Rogue tweets draw more visitors to Badlands National Park
RAPID CITY, S.D. (AP) — Badlands National Park saw its third straight year of increased attendance in 2017, and at least part of the bump in visitation can be attributed to unintended publicity from a rogue tweet storm.
The 1,054,324 visitors made 2017 the busiest year at the park since 2000, according to a National Park Service release.
The increase marks a 5.83 percent jump — 58,061 more visitors — than in 2016, partially thanks to a former NPS employee with password access to the park’s Twitter account.
The former employee posted a series of pro-climate change messages on the social media platform in late January 2017, apparently in response to the newly inaugurated Trump Administration instituting a temporary media blackout at the Environmental Protection Agency.
Badlands National Park officials removed the rogue tweets because the account had been compromised, but not before the Park’s Twitter following jumped from less than 10,000 before the Tweet storm to more than 200,000 afterward, the Rapid City Journal reported .
“Obviously, that was more publicity, however you view that,” Park superintendent Mike Pflaum said.
Pflaum said it would be difficult to say all those extra followers didn’t translate into a boost of inquiries about the park. “I don’t have the hard numbers to back it up, but I’d say the number of phone calls and emails increased over the ensuing weeks over what we would expect,” he said.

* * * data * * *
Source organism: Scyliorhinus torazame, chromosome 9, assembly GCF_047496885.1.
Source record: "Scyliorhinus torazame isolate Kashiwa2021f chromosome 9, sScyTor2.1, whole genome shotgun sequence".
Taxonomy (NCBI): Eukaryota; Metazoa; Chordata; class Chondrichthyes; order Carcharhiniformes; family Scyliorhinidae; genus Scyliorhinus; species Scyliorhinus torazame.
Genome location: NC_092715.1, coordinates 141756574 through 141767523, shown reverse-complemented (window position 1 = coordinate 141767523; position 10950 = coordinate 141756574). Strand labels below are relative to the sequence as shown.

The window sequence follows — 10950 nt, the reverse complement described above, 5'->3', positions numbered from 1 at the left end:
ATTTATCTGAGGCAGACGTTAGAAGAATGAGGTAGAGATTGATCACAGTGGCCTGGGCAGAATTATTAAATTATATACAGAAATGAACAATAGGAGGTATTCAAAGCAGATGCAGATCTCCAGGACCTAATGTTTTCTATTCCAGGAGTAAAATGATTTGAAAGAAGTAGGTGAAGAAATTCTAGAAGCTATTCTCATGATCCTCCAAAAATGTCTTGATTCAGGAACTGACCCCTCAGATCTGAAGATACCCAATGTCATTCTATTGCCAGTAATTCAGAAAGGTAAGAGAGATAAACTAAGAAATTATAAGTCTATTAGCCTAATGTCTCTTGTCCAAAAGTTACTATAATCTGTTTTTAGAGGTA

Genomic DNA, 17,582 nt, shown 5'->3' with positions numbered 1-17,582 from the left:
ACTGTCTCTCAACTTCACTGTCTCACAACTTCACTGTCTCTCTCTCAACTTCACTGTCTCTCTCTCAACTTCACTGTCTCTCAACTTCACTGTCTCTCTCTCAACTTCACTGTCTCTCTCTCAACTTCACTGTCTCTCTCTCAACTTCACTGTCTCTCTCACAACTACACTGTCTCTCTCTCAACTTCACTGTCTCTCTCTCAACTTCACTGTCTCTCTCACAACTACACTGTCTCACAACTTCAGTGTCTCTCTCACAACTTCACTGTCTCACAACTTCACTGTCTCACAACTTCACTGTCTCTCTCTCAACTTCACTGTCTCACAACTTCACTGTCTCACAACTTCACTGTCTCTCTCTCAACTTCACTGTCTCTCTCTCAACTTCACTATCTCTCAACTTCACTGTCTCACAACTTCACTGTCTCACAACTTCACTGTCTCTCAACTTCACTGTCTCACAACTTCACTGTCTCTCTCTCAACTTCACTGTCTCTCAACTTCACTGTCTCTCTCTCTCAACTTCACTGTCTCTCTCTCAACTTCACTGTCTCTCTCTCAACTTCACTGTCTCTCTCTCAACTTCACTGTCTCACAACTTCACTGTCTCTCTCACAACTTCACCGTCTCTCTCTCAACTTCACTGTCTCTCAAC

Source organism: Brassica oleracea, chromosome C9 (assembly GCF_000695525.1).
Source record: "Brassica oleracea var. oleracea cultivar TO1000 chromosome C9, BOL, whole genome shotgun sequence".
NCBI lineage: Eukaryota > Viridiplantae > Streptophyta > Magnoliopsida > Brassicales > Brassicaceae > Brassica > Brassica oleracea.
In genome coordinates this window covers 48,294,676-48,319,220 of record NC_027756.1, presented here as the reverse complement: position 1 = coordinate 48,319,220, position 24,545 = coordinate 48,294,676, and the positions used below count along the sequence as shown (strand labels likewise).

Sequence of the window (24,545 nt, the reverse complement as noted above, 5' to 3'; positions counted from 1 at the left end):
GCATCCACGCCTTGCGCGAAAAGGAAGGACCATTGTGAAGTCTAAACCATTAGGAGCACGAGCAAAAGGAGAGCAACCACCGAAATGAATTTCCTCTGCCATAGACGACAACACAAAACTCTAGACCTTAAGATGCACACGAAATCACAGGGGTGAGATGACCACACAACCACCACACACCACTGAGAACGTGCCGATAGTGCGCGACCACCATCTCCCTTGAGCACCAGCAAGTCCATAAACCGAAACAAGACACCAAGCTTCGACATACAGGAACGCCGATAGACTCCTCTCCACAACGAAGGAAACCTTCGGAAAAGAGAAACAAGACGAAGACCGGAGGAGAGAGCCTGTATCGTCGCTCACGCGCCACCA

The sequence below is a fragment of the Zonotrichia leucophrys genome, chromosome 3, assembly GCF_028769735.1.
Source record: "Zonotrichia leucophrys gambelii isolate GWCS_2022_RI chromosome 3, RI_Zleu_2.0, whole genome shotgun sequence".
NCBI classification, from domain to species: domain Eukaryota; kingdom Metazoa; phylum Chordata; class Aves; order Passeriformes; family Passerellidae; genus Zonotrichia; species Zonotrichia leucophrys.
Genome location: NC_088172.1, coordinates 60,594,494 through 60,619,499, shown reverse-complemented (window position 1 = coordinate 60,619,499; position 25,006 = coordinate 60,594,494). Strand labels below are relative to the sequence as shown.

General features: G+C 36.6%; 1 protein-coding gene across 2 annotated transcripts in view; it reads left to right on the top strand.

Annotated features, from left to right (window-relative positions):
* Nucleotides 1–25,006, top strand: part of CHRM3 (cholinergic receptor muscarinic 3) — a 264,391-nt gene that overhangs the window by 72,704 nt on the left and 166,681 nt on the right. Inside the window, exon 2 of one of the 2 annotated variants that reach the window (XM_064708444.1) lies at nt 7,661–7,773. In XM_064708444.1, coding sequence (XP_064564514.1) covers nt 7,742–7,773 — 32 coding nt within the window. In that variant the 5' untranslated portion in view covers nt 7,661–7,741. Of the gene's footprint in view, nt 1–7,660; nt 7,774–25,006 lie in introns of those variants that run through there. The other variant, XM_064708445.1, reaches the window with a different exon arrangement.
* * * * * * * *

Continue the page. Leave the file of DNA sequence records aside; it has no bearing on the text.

Other factors, including increased attention from the National Park Services’ Centennial celebration in 2016 and low fuel costs for travelers, also contributed to the visitation increase, he said.
Social media publicity notwithstanding, Pflaum said the allure of Badlands National Park speaks for itself.
He spoke at length of the park’s stunning, almost otherworldly landscapes, combined with the largest area of native and mixed-grass prairie in the NPS system.
Then there is abundant wildlife, from bison, bighorn sheep, pronghorn antelope, deer, bobcats, black-footed ferrets to prairie dogs; world-class geology and paleontology; and the human history of Native Americans, homesteaders, pioneers and cowboys.
According to a release, the park will host several special events in the coming year, including a “Discover Badlands” event on June 20, the park’s annual Astronomy Festival from July 6-8, and a Badlands Heritage Celebration on Aug. 18-19.
The Ben Reifel Visitor Center at Cedar Pass is open year-round and the White River Visitor Center in the South Unit, which is on the Pine Ridge Indian Reservation and managed in cooperation with the Oglala Sioux Tribe, will be open from approximately May 15 through Oct. 15.
“When you put that all together and swirl it around in a pretty big chunk of landscape, it does make for a world-class national park,” Pflaum said. “I think it’s been discovered anew with all the publicity,” he said.
Information from: Rapid City Journal, http://www.rapidcityjournal.com